|Getting Ready for Vietnam|
|September 4, 2008|
The motivated, rising 9-year-old star Luke Harmon-Vellotti (currently 1960 USCF) was featured this summer in the Idaho Statesman, Chess Life 4 Kids and a CLO article on the San Diego U.S. Chess School. You can also follow Luke's progress on his website, sponsorluke.com as he prepares for top flight competition including, pending funds, the World Youth in Vietnam (October 19-31.) Even if he doesn't make it to Vietnam, watch out for Luke in major American Opens such as the Western States (Reno), the Washington Class Champs (Seattle) and the North American Open (Vegas.) There are few major tournaments in Luke's hometown, Boise, Idaho, so he'll need to travel to improve.
Luke's mother, Ava sent CLO a typical two-day self-study schedule for Luke. Luke's father, Daniel also teaches him for about six hours a week. Ava said, "It is easy to get Luke to study, as he truly believes that hard work will help him improve. He is especially motivated to do well at the US Chess School camp next January. He knows that he will be the youngest, lowest rated student there, and he wants to make a good impression."
Luke's typical two-day self-study schedule
to be done in any order
(12) Imagination in Chess puzzles w/ a goal of 90% correct
(60) Ct-Art puzzles w/ a goal of 95% correct
(8) Studies 2.0
(2) "Guess the Mess" challenges
(2 hrs) of Opening study
(2 hrs)- any chess materials that he would like- usually read in the car. Right now Luke is poring through old Chess Life Magazines.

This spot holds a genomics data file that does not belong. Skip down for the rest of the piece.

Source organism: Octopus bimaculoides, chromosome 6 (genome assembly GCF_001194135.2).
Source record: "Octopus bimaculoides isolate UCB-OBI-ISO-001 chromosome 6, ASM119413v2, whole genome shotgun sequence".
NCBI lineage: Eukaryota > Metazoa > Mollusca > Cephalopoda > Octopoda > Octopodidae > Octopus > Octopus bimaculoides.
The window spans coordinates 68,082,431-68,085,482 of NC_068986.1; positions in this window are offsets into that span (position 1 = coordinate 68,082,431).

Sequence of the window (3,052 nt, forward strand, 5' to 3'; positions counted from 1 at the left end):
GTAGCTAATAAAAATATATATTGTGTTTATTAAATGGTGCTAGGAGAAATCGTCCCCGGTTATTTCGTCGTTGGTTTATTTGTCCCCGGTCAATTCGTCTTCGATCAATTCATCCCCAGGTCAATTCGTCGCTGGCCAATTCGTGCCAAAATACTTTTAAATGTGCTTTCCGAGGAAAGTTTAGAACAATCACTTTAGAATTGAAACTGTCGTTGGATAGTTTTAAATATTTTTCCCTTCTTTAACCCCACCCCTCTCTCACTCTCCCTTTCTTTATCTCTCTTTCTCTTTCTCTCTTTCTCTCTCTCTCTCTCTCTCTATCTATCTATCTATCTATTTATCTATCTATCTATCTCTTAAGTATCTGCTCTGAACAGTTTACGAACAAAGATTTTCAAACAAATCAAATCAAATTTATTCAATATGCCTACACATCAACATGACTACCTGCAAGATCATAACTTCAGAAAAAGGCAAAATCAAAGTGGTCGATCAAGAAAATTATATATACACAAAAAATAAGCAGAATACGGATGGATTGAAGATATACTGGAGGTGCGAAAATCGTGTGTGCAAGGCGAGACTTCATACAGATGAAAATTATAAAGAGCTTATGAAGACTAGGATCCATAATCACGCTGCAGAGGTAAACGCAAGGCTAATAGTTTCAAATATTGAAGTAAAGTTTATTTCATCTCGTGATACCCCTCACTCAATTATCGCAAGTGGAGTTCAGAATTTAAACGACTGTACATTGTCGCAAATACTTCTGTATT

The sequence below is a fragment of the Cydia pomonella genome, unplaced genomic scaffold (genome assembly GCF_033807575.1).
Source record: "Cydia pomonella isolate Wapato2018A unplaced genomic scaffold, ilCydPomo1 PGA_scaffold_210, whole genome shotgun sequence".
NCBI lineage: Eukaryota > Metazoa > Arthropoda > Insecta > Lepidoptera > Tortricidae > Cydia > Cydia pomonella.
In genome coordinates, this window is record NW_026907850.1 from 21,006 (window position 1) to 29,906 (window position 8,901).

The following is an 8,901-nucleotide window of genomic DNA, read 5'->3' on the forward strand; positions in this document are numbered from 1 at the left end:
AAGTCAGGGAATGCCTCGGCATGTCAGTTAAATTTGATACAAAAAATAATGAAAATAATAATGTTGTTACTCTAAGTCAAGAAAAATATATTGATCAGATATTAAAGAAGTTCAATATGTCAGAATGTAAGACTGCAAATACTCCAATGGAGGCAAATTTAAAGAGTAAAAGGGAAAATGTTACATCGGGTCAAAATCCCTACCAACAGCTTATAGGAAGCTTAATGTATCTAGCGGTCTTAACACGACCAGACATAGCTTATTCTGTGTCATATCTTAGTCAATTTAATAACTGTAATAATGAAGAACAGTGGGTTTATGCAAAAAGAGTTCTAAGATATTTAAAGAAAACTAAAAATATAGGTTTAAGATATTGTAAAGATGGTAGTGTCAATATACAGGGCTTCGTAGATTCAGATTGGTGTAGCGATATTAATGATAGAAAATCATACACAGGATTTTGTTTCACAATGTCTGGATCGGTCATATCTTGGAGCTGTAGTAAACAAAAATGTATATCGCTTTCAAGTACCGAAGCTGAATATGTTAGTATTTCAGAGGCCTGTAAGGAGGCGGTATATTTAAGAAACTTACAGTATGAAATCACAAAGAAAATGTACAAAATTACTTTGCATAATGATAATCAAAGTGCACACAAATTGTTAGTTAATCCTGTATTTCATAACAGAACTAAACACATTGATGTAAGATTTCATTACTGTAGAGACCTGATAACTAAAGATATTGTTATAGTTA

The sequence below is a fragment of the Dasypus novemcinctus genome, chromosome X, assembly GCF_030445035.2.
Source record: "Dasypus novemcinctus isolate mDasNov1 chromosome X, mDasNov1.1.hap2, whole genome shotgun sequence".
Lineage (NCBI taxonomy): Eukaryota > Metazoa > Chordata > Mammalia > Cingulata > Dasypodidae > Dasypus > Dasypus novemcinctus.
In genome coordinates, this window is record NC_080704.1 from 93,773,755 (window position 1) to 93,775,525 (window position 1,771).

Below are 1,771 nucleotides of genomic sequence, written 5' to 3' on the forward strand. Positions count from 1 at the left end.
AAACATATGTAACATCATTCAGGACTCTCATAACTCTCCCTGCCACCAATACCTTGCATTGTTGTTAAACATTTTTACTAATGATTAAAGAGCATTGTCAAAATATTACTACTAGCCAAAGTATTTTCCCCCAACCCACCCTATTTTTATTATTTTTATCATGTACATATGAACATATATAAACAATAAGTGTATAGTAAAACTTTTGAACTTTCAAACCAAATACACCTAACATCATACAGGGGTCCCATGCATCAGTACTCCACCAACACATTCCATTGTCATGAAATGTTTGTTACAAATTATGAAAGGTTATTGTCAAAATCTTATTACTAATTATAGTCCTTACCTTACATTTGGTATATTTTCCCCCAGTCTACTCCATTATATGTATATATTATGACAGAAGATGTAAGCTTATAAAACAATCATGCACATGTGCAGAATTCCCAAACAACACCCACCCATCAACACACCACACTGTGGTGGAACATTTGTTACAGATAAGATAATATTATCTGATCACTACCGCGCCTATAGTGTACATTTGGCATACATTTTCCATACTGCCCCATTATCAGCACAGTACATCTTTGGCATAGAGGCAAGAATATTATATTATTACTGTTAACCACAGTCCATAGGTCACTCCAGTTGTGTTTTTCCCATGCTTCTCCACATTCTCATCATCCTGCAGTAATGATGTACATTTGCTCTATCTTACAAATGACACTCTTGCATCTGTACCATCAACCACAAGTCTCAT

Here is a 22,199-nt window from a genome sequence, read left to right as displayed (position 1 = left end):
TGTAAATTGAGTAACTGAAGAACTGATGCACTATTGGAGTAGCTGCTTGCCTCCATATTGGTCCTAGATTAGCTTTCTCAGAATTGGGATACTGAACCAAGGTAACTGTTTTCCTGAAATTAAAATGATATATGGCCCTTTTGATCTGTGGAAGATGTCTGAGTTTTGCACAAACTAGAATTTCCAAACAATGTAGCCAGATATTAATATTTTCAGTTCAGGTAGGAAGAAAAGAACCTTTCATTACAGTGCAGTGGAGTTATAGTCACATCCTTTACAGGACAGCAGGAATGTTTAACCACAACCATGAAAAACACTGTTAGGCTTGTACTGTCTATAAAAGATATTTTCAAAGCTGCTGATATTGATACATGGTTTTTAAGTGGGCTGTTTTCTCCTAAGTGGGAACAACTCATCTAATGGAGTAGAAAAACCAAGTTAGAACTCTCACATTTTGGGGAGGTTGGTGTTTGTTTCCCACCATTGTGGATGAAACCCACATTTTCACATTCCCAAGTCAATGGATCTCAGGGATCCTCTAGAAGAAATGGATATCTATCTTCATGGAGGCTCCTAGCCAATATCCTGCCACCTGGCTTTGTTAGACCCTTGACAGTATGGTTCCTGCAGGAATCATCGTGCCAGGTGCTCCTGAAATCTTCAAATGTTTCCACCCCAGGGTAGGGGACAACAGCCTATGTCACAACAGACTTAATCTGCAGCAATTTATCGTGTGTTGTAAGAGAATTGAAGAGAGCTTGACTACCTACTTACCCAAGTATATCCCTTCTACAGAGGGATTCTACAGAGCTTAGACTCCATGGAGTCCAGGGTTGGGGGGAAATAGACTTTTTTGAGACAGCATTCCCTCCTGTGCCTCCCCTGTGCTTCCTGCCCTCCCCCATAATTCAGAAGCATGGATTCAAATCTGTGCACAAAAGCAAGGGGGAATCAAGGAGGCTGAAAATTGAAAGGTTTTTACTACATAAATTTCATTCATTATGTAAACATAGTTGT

(1 hour) G/30 w/his brother, Carl (Luke has time odds w/20 minutes)
Two miles on the treadmill (Gregory Kaidanov emphasized the importance of physical fitness during the US Chess School that Luke attended)
Luke's disciplined approach has allowed him to do something few so young can: coach! Luke gave a private lesson to a local sponsor and the 4th grader structured the hour carefully. Ava said,"The one-hour lesson consisted of two G/5 games, two analyses of his student's recent tournament games, and a challenge where Luke printed out a game featuring his student's favorite opening and had him guess the best moves. He even got a candy bowl together to give out when the student made a good move, although I suspect that he ate some of the candy himself. And he loved it- you have never seen a happier chess instructor giving a lesson!"
Play through two of Luke's victories over National Masters. For analysis of these games, check out Jerry Hanken's CL4K article on Luke.
Check out the current list of U.S. players registered to compete in Vietnam.